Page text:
July 19, 2010 was the Sabean Mandean new year. Followers of the ancient religion gathered in the Tigris river in Baghdad for the beginning of their festivities by cleansing themselves in the water. Sabeans were upset at how few attended. In the 1980s there were over 100,000 in Iraq. By 2003 there were only 35,000 left. Today there are only 3,500-5,000 in the country. Of the 28 religious leaders that were in the country during Saddam’s time, only five are left. Many have been killed by insurgents and militias who consider them apostates. More have fled the country including their top leader Sheikh Sattar Jabbar al-Hulu who now resides in Australia. The situation has grown so bad that Sabeans have asked that their entire community be relocated to another country for their safety.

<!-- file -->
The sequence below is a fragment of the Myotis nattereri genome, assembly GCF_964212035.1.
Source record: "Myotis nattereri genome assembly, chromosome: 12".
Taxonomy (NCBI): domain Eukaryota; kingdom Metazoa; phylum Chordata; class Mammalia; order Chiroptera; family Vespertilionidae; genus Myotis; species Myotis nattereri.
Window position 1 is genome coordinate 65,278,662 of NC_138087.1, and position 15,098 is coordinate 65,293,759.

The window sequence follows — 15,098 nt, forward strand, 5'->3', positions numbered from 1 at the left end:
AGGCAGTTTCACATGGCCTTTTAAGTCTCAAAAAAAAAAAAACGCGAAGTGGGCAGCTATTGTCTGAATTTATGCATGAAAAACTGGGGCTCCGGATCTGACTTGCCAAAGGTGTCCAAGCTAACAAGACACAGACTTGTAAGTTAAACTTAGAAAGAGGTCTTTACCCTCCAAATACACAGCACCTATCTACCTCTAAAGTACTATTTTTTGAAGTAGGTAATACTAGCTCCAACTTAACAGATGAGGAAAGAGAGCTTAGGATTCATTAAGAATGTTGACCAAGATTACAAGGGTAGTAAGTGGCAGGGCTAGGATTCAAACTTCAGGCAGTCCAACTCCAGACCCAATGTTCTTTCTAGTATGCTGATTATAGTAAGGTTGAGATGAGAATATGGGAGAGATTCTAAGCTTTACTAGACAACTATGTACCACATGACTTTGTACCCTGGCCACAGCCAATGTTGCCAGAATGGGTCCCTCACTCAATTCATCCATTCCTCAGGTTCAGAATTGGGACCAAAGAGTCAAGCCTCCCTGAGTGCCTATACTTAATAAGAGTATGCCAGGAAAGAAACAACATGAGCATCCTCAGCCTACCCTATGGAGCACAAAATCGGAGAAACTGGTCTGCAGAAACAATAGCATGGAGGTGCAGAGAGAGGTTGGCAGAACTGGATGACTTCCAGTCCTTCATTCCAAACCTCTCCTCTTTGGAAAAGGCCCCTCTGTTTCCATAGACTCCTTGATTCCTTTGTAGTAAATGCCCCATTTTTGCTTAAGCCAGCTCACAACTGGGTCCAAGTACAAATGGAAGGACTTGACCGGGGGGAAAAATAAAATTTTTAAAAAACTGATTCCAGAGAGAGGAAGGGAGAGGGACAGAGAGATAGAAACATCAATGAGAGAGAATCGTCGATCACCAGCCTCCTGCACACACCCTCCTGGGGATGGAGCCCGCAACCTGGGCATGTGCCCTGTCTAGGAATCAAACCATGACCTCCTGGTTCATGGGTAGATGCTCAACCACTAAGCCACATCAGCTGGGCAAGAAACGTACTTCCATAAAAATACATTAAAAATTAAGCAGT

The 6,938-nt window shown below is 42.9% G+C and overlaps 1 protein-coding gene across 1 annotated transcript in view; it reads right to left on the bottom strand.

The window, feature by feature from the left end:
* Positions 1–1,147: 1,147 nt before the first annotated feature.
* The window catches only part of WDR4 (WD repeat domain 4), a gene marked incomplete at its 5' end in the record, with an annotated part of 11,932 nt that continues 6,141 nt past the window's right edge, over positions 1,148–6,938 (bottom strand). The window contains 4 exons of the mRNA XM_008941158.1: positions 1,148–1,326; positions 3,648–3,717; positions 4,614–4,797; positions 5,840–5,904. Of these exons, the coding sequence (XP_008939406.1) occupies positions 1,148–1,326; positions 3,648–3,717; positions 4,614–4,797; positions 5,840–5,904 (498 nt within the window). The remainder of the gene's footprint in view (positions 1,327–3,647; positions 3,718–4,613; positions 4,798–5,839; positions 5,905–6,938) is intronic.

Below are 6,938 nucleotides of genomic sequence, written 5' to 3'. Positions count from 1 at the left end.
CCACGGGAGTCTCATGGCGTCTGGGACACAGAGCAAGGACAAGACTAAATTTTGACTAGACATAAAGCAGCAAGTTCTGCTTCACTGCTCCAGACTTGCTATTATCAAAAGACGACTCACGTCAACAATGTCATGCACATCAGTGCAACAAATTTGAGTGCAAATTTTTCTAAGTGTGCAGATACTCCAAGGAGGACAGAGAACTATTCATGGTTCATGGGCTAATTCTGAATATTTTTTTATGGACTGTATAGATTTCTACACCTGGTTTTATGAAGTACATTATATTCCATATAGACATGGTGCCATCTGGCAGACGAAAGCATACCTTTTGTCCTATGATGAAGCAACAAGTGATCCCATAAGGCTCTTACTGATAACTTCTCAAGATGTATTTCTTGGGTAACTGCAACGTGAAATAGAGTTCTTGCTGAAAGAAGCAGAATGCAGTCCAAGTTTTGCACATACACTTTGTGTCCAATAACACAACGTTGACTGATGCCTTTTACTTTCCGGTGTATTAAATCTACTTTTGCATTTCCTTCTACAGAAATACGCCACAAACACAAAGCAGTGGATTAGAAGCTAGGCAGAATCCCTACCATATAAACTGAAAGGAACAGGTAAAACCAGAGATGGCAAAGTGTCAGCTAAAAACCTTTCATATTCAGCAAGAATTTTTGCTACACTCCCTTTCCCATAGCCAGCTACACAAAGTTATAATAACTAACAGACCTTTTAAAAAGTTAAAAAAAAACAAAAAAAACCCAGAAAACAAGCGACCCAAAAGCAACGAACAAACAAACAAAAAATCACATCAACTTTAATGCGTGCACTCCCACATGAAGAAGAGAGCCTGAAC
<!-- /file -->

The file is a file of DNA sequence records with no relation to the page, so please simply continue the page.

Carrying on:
Sabeans originated in southern Iraq around the 2nd century A.D. They are followers of John the Baptist, and some think they started as a breakaway sect from Judaism. They speak their own language that is a derivative of Aramaic, which is an ancient Semitic one that early Jews spoke. A person can only be born into the religion, and they are also pacifists, which has complicated their plight in Iraq since they can’t fight back, and are finding it harder and harder to procreate since so many have either left or been killed in Iraq. Some fear that they will cease to exist in the country.
Agence France Presse, “Iraq’s last Sabeans take sad New Year dip in Tigris,” 7/20/10
United States Commission on International Religious Freedom, “Annual Report of the United States Commission on International Religious Freedom,” May 2010
- “Iraq Report – 2008,” December 2008